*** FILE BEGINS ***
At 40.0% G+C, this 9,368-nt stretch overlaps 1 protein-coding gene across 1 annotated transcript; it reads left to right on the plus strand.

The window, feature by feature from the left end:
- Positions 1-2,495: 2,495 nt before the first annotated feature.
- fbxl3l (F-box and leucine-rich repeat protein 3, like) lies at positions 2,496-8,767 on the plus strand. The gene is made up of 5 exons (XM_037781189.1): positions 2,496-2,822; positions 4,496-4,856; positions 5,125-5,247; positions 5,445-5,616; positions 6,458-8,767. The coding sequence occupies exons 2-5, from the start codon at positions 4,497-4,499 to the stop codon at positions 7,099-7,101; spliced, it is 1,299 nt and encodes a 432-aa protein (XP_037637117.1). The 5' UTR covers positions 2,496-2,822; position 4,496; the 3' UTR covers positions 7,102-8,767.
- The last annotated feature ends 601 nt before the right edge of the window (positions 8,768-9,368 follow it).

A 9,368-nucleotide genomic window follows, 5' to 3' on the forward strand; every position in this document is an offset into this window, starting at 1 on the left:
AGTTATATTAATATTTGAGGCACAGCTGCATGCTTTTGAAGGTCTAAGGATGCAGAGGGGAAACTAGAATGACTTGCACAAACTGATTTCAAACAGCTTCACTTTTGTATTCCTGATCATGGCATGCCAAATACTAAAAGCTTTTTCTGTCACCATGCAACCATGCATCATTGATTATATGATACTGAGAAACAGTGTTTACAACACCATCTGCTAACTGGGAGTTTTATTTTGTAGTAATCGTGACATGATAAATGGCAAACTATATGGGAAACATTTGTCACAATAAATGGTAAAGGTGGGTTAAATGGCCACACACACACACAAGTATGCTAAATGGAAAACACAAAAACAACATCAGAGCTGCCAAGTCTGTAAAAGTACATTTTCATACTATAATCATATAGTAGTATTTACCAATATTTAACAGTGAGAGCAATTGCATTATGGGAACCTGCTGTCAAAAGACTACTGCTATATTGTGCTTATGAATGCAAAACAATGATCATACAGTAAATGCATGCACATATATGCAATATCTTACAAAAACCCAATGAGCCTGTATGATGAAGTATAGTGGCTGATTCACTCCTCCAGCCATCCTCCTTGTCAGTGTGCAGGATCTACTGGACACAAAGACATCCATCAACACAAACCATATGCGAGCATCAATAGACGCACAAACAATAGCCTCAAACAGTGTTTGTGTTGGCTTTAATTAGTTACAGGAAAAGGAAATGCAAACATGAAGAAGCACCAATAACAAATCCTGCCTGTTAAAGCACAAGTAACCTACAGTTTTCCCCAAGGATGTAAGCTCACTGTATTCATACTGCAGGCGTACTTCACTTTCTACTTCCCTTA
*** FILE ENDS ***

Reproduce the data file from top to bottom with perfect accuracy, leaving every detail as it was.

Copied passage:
At 40.0% G+C, this 9,368-nt stretch overlaps 1 protein-coding gene across 1 annotated transcript; it reads left to right on the plus strand.

The window, feature by feature from the left end:
- Positions 1-2,495: 2,495 nt before the first annotated feature.
- fbxl3l (F-box and leucine-rich repeat protein 3, like) lies at positions 2,496-8,767 on the plus strand. The gene is made up of 5 exons (XM_037781189.1): positions 2,496-2,822; positions 4,496-4,856; positions 5,125-5,247; positions 5,445-5,616; positions 6,458-8,767. The coding sequence occupies exons 2-5, from the start codon at positions 4,497-4,499 to the stop codon at positions 7,099-7,101; spliced, it is 1,299 nt and encodes a 432-aa protein (XP_037637117.1). The 5' UTR covers positions 2,496-2,822; position 4,496; the 3' UTR covers positions 7,102-8,767.
- The last annotated feature ends 601 nt before the right edge of the window (positions 8,768-9,368 follow it).

A 9,368-nucleotide genomic window follows, 5' to 3' on the forward strand; every position in this document is an offset into this window, starting at 1 on the left:
AGTTATATTAATATTTGAGGCACAGCTGCATGCTTTTGAAGGTCTAAGGATGCAGAGGGGAAACTAGAATGACTTGCACAAACTGATTTCAAACAGCTTCACTTTTGTATTCCTGATCATGGCATGCCAAATACTAAAAGCTTTTTCTGTCACCATGCAACCATGCATCATTGATTATATGATACTGAGAAACAGTGTTTACAACACCATCTGCTAACTGGGAGTTTTATTTTGTAGTAATCGTGACATGATAAATGGCAAACTATATGGGAAACATTTGTCACAATAAATGGTAAAGGTGGGTTAAATGGCCACACACACACACAAGTATGCTAAATGGAAAACACAAAAACAACATCAGAGCTGCCAAGTCTGTAAAAGTACATTTTCATACTATAATCATATAGTAGTATTTACCAATATTTAACAGTGAGAGCAATTGCATTATGGGAACCTGCTGTCAAAAGACTACTGCTATATTGTGCTTATGAATGCAAAACAATGATCATACAGTAAATGCATGCACATATATGCAATATCTTACAAAAACCCAATGAGCCTGTATGATGAAGTATAGTGGCTGATTCACTCCTCCAGCCATCCTCCTTGTCAGTGTGCAGGATCTACTGGACACAAAGACATCCATCAACACAAACCATATGCGAGCATCAATAGACGCACAAACAATAGCCTCAAACAGTGTTTGTGTTGGCTTTAATTAGTTACAGGAAAAGGAAATGCAAACATGAAGAAGCACCAATAACAAATCCTGCCTGTTAAAGCACAAGTAACCTACAGTTTTCCCCAAGGATGTAAGCTCACTGTATTCATACTGCAGGCGTACTTCACTTTCTACTTCCCTTA